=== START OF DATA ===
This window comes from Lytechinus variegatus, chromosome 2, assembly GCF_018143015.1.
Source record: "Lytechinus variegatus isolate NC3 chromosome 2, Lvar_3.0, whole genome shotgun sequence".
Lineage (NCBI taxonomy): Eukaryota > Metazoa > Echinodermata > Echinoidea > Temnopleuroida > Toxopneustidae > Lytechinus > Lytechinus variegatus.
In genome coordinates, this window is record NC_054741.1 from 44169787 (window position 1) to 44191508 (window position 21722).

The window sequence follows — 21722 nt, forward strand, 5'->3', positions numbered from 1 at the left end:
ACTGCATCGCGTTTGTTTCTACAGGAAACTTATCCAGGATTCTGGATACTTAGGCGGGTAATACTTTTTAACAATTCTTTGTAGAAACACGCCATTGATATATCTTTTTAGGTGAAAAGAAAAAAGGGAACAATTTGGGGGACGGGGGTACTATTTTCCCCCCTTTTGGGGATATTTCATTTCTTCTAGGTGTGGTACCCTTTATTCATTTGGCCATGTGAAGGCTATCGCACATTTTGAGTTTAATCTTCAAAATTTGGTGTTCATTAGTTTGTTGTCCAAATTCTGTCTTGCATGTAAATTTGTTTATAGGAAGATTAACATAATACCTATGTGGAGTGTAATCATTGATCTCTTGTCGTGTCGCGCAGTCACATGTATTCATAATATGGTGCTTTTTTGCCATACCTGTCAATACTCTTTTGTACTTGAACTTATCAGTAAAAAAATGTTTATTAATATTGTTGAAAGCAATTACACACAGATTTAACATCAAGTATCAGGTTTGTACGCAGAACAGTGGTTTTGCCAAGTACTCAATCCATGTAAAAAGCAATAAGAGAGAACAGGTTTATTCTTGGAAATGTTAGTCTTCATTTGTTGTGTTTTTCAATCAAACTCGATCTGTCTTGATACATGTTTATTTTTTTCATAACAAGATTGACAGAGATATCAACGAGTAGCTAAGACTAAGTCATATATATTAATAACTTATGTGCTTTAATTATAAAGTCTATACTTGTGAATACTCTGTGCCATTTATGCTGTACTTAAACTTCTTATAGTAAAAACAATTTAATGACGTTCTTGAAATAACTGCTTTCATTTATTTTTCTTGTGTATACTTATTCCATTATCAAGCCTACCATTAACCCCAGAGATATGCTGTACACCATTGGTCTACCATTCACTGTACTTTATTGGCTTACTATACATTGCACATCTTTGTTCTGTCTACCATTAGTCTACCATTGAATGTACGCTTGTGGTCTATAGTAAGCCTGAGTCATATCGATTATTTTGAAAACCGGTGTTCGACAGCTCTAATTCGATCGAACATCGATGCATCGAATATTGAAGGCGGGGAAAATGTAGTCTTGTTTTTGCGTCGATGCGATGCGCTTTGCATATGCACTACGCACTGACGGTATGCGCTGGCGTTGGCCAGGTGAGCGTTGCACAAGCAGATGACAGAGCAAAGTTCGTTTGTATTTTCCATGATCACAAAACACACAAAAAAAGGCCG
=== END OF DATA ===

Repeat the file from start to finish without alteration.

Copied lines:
This window comes from Lytechinus variegatus, chromosome 2, assembly GCF_018143015.1.
Source record: "Lytechinus variegatus isolate NC3 chromosome 2, Lvar_3.0, whole genome shotgun sequence".
Lineage (NCBI taxonomy): Eukaryota > Metazoa > Echinodermata > Echinoidea > Temnopleuroida > Toxopneustidae > Lytechinus > Lytechinus variegatus.
In genome coordinates, this window is record NC_054741.1 from 44169787 (window position 1) to 44191508 (window position 21722).

The window sequence follows — 21722 nt, forward strand, 5'->3', positions numbered from 1 at the left end:
ACTGCATCGCGTTTGTTTCTACAGGAAACTTATCCAGGATTCTGGATACTTAGGCGGGTAATACTTTTTAACAATTCTTTGTAGAAACACGCCATTGATATATCTTTTTAGGTGAAAAGAAAAAAGGGAACAATTTGGGGGACGGGGGTACTATTTTCCCCCCTTTTGGGGATATTTCATTTCTTCTAGGTGTGGTACCCTTTATTCATTTGGCCATGTGAAGGCTATCGCACATTTTGAGTTTAATCTTCAAAATTTGGTGTTCATTAGTTTGTTGTCCAAATTCTGTCTTGCATGTAAATTTGTTTATAGGAAGATTAACATAATACCTATGTGGAGTGTAATCATTGATCTCTTGTCGTGTCGCGCAGTCACATGTATTCATAATATGGTGCTTTTTTGCCATACCTGTCAATACTCTTTTGTACTTGAACTTATCAGTAAAAAAATGTTTATTAATATTGTTGAAAGCAATTACACACAGATTTAACATCAAGTATCAGGTTTGTACGCAGAACAGTGGTTTTGCCAAGTACTCAATCCATGTAAAAAGCAATAAGAGAGAACAGGTTTATTCTTGGAAATGTTAGTCTTCATTTGTTGTGTTTTTCAATCAAACTCGATCTGTCTTGATACATGTTTATTTTTTTCATAACAAGATTGACAGAGATATCAACGAGTAGCTAAGACTAAGTCATATATATTAATAACTTATGTGCTTTAATTATAAAGTCTATACTTGTGAATACTCTGTGCCATTTATGCTGTACTTAAACTTCTTATAGTAAAAACAATTTAATGACGTTCTTGAAATAACTGCTTTCATTTATTTTTCTTGTGTATACTTATTCCATTATCAAGCCTACCATTAACCCCAGAGATATGCTGTACACCATTGGTCTACCATTCACTGTACTTTATTGGCTTACTATACATTGCACATCTTTGTTCTGTCTACCATTAGTCTACCATTGAATGTACGCTTGTGGTCTATAGTAAGCCTGAGTCATATCGATTATTTTGAAAACCGGTGTTCGACAGCTCTAATTCGATCGAACATCGATGCATCGAATATTGAAGGCGGGGAAAATGTAGTCTTGTTTTTGCGTCGATGCGATGCGCTTTGCATATGCACTACGCACTGACGGTATGCGCTGGCGTTGGCCAGGTGAGCGTTGCACAAGCAGATGACAGAGCAAAGTTCGTTTGTATTTTCCATGATCACAAAACACACAAAAAAAGGCCG